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E256 | Powerful Pricing Strategies To Boost Profitability with Jenny Millar

In a world where pricing is often feared and neglected, one woman is on a mission to bring some light to the topic. But what happens when she reveals the power of pricing to shape customer actions and boost business performance? Find out on a new episode of Mind Your F**king Business Podcast with Dominic Monkhouse.

This week we learned from pricing expert and the founder of Untapped Pricing, Jenny Millar. With a decade worth of hands-on experience in managing the fees for selling on eBay’s European platforms, she has a deep understanding of how to use pricing as both a financial boost and a mechanism for customer behaviour management. She extends her ability to help organisations discover their product’s true value, leaving no room for guesswork. Jenny’s unique insights, drawn from both qualitative and quantitative customer research, provide game-changing guidance for businesses eager to leverage pricing to optimise growth.

Download and listen to learn more from Jenny Millar.

On today’s podcast: 

  • Unearth the hidden power of pricing
  • Using pricing to shape customer behaviour
  • Understanding the power of price options
  • Debunking some of the most common pricing myths
  • The importance of an evolving pricing strategy

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The Pricing Scoreapp

Bitesize pricing tactics

Removing the guesswork in your pricing strategy

Jenny Millar is a specialist, advocate, and thought leader in the field of pricing. She demystifies pricing strategy, giving business leaders the clarity and confidence to price their products and services more effectively. She founded Untapped Pricing to shine a light on the untapped potential of pricing to boost profitability, drive engagement with customers and unlock growth bottlenecks. Her lively team of pricing experts, Design Thinkers, research specialists and behavioural psychologists bring colour to the topic of pricing and help you remove the guesswork. 

Her background includes 10 years with eBay, where she built world-class analytics teams to transform their 20 petabytes of data into commercial intelligence and delivered major price changes across eBay’s major European markets. Jenny teaches Entrepreneurship at Warwick Business School and Pricing Strategy at the London School of Economics. She is also a formal advisor to a number of ambitious start-ups and emerging brands.

Using Pricing to Influence Customer Behaviour

The power of pricing goes beyond revenue generation. It can serve as a strategic tool for regulatory and operational benefits when well executed. Pricing can serve to shape customer behaviours, nudging them towards patterns that offer optimum benefits to a business. Think about how it’s used to moderate the demand-supply balance or motivate customers to adopt new products. It also influences perceptions about a brand’s prestige, customer value, and service quality – needless to say, it establishes business image and character. 

Jenny refers to her time at eBay as an example of how pricing can be used to influence customer behaviour. They used pricing to maintain the quality of listings and guide sellers on the ideal times for putting up their items to match peak demand. This instance shows how pricing can be leveraged to channel business performance and foster customer interaction dynamics beneficial to business growth.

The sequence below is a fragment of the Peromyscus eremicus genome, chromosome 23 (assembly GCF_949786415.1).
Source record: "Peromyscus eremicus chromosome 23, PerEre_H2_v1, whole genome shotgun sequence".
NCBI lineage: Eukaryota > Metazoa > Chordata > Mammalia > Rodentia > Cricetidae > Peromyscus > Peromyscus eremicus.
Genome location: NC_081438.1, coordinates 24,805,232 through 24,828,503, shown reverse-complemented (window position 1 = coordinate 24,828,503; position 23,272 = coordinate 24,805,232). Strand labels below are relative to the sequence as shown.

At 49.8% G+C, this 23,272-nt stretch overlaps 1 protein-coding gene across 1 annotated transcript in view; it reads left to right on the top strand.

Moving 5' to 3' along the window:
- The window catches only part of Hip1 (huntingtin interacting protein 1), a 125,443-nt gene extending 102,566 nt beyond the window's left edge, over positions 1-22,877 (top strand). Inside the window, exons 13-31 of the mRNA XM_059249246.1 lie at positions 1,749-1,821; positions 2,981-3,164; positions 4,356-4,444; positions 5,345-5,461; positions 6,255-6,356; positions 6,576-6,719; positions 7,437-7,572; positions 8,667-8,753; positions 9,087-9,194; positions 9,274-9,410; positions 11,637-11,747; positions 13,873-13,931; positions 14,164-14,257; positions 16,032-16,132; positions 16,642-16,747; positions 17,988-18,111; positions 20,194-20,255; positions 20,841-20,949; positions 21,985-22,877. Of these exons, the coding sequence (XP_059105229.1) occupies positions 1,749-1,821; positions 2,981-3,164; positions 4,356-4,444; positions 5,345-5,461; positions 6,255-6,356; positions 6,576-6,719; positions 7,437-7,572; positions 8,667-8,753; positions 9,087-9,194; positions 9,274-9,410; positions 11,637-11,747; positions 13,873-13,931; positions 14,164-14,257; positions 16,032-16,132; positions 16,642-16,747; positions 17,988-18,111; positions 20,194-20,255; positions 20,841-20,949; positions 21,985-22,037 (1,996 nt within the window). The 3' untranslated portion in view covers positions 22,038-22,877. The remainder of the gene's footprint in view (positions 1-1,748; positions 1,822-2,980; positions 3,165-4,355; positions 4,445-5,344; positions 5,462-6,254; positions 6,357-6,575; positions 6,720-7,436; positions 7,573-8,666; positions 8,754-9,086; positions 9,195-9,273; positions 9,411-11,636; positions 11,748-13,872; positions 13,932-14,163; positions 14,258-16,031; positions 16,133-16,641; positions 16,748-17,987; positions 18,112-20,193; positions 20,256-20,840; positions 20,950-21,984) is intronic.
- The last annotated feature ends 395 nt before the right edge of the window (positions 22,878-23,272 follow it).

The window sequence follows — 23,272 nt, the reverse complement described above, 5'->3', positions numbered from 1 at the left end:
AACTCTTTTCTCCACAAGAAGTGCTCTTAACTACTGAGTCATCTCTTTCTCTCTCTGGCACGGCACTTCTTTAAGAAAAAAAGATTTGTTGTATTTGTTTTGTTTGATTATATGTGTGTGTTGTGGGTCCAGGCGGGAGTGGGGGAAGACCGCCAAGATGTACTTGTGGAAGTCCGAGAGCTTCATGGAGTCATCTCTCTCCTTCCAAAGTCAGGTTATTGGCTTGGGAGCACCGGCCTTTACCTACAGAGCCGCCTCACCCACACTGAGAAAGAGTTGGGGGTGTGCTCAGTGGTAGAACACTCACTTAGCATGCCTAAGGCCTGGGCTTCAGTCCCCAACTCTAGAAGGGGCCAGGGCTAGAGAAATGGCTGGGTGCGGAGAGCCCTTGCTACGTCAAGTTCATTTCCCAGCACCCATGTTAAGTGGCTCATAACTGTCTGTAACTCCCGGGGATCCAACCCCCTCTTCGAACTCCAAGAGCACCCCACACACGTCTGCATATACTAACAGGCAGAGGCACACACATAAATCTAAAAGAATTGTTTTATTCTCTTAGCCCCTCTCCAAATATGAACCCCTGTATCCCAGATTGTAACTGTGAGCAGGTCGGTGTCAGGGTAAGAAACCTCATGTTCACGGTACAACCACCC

During her ten years at eBay, Jenny was responsible for setting the fees for selling on the European eBay platforms. Back then, it was a $26 billion business, and they priced very strategically to optimise financial performance but also to nudge customer behaviours. And that’s where her interest in the psychology of pricing and its role in our decision-making, either as a consumer buyer or a business buyer, started.

“An example would be using pricing to help control the quality of listings being put onto the site. So we use a very small upfront listing fee, just a few pence, but that was enough to make people think, oh, is this worth it? And so there was a very small price barrier, but that really helped control the quality of inventory. Then we used promotions to guide our sellers until the best time to list their items. We noticed that the most common time for auctions to close was a Sunday night, or there was the most bidding activity and interest around 07:00 on a Sunday night. So we would run promotions to encourage sellers to list their items seven days earlier. So we’ve got the maximum amount of closing auctions when we’ve got the maximum amount of demand on the site.”

The Power of Offering Price Options

Staying competitive in business involves more than just selling quality goods or services. It’s about being customer-centric and providing options that cater to different client needs and preferences. Offering multiple pricing options really does this well. It not only caters to the diverse financial capacities of buyers but can also lead them to perceive a higher value depending on their choices. The flexibility inherent in this taps into the psychological aspects of purchasing, enhancing the customer’s feeling of empowerment and sense of fair play. So, in effect, creating different price points can positively impact your customer relationships, reputation, and, most importantly, your profitability. 

Jenny casts her view on giving customers different pricing options, like the story about the bar offering differently priced beers and thus influencing the clients’ willingness to pay. Jenny supported the idea that presenting options, such as bronze, silver, and gold, aligns with empowering purchasers and shapes their perception of price. For businesses, this mechanism widens the range for negotiation by already outlining how the price structure changes with the varying scopes of work.